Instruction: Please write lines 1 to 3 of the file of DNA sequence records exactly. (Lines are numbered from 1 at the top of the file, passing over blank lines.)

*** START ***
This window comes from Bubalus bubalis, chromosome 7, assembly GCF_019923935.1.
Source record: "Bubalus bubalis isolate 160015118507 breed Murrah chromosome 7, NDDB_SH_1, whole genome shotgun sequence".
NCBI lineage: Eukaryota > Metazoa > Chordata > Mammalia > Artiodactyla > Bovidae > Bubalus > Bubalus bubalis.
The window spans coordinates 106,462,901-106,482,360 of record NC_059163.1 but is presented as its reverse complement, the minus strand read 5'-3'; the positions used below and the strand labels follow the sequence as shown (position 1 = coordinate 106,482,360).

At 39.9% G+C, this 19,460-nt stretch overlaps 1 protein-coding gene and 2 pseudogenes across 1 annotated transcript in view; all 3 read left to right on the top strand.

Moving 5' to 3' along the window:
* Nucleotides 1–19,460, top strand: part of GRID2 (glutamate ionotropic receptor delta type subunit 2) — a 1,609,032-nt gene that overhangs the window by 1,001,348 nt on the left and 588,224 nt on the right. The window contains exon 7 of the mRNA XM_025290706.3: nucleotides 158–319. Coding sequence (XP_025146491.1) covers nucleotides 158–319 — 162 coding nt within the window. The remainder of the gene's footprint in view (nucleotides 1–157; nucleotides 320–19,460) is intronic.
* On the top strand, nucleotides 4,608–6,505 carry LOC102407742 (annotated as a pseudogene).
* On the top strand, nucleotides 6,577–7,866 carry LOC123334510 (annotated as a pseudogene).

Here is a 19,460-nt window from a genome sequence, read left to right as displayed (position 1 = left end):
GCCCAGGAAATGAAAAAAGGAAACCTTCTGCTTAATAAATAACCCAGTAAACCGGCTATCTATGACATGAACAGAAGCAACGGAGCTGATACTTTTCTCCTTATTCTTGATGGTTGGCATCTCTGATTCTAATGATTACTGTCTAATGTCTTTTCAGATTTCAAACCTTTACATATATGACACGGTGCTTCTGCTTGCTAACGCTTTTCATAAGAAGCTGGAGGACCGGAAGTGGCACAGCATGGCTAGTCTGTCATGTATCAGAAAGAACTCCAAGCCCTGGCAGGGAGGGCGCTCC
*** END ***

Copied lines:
This window comes from Bubalus bubalis, chromosome 7, assembly GCF_019923935.1.
Source record: "Bubalus bubalis isolate 160015118507 breed Murrah chromosome 7, NDDB_SH_1, whole genome shotgun sequence".
NCBI lineage: Eukaryota > Metazoa > Chordata > Mammalia > Artiodactyla > Bovidae > Bubalus > Bubalus bubalis.